Geo Week News

January 8, 2016

First Google 3D-Mapping Smartphone Goes on Sale This Summer

Google Tango Lenovo Prototype

Prototypes of Lenovo’s Tango device

Consumer electronics company Lenovo has announced it is developing the first smartphone to include Google’s Project Tango 3D-mapping technology. The company does not have a final design for the device, but they have announced that it will cost less than $500 and debut during summer 2016.

Though the smartphone will include a number of cutting-edge sensor technologies, it is likely to be marketed toward the consumer market rather than the professional market. 

Lenovo’s official statement focuses on the ways consumers would use a mobile device equipped with 3D-mapping tech, explaining that app developers can use the hardware to “transform your home into a game level, or create a magic window into virtual and augmented environments. Project Tango-enabled devices can recognize places they’ve been before, like your living room, the office, or public spaces. Unlike GPS, Project Tango motion tracking works indoors, allowing users to navigate precisely through a shopping mall, or even find a specific item at the store where that information is available. Using the sensor in the device, Project Tango devices can also capture the 3D dimensions of the room, giving measurements that can be used to help you when shopping for furniture or decorations.”

Though Lenovo’s announcement makes no mention of professional use cases for the device, that doesn’t mean the device will  be useless for the professional market. It is important to note, for instance, that the Mantis Vision technology included in Google’s Tango platform is also used in a number of scanners for the professional market, including Mantis Vision’s own handheld scanners the F5 and the PocketScan 3D.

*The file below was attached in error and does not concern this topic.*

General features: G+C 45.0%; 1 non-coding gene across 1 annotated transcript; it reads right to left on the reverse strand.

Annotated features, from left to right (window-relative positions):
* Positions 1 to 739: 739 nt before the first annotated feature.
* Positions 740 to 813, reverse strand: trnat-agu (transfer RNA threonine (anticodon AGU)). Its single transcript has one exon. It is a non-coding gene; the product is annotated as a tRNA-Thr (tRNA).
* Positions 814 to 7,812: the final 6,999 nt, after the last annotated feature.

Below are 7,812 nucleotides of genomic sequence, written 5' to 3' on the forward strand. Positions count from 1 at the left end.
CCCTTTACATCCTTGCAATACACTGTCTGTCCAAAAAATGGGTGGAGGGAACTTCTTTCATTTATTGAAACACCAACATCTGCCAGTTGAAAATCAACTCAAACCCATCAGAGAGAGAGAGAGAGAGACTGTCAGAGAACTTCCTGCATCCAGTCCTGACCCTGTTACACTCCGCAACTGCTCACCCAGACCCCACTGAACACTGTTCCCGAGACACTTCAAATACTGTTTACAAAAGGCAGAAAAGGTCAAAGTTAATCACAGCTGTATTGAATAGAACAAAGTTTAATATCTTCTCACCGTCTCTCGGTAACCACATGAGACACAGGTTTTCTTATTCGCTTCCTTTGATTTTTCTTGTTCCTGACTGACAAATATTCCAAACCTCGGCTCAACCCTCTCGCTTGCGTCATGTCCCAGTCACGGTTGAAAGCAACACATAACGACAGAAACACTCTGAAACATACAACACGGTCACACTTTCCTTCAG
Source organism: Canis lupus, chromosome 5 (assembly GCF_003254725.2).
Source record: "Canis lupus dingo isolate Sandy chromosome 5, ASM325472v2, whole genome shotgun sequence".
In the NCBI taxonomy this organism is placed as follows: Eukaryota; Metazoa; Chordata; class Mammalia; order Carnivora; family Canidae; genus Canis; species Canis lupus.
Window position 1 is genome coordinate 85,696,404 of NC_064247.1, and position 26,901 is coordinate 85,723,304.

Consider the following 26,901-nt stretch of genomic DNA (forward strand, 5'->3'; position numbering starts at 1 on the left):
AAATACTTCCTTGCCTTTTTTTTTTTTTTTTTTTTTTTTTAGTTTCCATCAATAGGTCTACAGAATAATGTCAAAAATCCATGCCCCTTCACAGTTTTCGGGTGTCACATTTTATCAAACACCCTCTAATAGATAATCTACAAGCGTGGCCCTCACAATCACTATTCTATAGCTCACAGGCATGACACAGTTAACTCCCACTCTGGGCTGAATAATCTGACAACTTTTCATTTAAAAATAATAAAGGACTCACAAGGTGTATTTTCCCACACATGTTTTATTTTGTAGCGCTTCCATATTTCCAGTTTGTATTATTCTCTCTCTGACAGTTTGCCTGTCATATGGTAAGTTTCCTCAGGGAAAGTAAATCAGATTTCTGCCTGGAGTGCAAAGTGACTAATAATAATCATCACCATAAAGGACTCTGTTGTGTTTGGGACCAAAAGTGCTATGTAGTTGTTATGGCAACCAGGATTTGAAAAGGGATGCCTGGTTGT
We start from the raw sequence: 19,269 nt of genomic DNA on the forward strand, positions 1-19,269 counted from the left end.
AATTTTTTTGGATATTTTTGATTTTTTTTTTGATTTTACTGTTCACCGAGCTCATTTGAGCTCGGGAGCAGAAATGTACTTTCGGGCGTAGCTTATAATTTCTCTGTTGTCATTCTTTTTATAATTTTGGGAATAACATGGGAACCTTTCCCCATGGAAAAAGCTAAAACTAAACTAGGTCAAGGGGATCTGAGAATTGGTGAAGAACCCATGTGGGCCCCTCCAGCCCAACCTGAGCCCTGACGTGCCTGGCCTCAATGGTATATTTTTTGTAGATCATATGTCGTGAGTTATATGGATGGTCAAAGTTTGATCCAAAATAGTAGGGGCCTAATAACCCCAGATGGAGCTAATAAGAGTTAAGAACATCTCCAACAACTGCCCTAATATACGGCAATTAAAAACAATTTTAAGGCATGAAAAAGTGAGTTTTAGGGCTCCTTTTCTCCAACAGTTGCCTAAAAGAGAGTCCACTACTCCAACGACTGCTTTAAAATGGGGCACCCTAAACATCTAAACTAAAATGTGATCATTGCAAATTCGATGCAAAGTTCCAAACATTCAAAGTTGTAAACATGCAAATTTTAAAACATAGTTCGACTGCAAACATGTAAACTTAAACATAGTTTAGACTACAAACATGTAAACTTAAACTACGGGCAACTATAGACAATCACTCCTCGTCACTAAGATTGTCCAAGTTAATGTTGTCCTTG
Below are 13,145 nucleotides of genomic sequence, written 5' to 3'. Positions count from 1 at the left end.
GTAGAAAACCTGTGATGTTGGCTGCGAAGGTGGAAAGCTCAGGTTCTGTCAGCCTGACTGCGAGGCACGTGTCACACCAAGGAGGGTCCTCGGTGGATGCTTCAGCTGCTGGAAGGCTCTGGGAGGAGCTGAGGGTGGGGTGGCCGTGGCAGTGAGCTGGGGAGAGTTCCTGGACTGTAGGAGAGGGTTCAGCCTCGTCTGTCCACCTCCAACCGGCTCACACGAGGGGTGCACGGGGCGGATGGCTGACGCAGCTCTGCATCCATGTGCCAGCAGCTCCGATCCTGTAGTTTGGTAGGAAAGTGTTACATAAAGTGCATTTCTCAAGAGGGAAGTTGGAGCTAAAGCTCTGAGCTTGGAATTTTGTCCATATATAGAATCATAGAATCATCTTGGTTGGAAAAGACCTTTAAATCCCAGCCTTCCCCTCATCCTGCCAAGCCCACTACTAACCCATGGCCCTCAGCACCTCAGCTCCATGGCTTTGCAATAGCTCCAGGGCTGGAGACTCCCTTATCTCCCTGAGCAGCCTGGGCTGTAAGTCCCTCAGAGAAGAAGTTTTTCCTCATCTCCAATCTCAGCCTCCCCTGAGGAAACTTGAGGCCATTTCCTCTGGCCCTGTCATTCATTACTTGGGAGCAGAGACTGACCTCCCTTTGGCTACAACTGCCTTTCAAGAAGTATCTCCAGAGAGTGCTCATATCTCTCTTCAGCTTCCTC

The last important piece of information for the professional market is that Lenovo is inviting developers to “help grow the Project Tango app ecosystem” by developing apps that exploit Google’s advanced technology. While most of the apps will be intended for consumers, it is likely that some of these apps could be very useful for professional applications such as making measurements in the field, or producing augmented reality presentations that lay digital data on top of real world conditions.

“With Project Tango, the smartphone becomes a magic window into the physical world by enabling it to perceive space and motion that goes beyond the boundaries of a touch screen,” said Johnny Lee, Project Tango Lead, Google. “By working with Lenovo, we’ll be able to make Project Tango more accessible to users and developers all over the world to both enjoy and create new experiences that blends the virtual and real world.”

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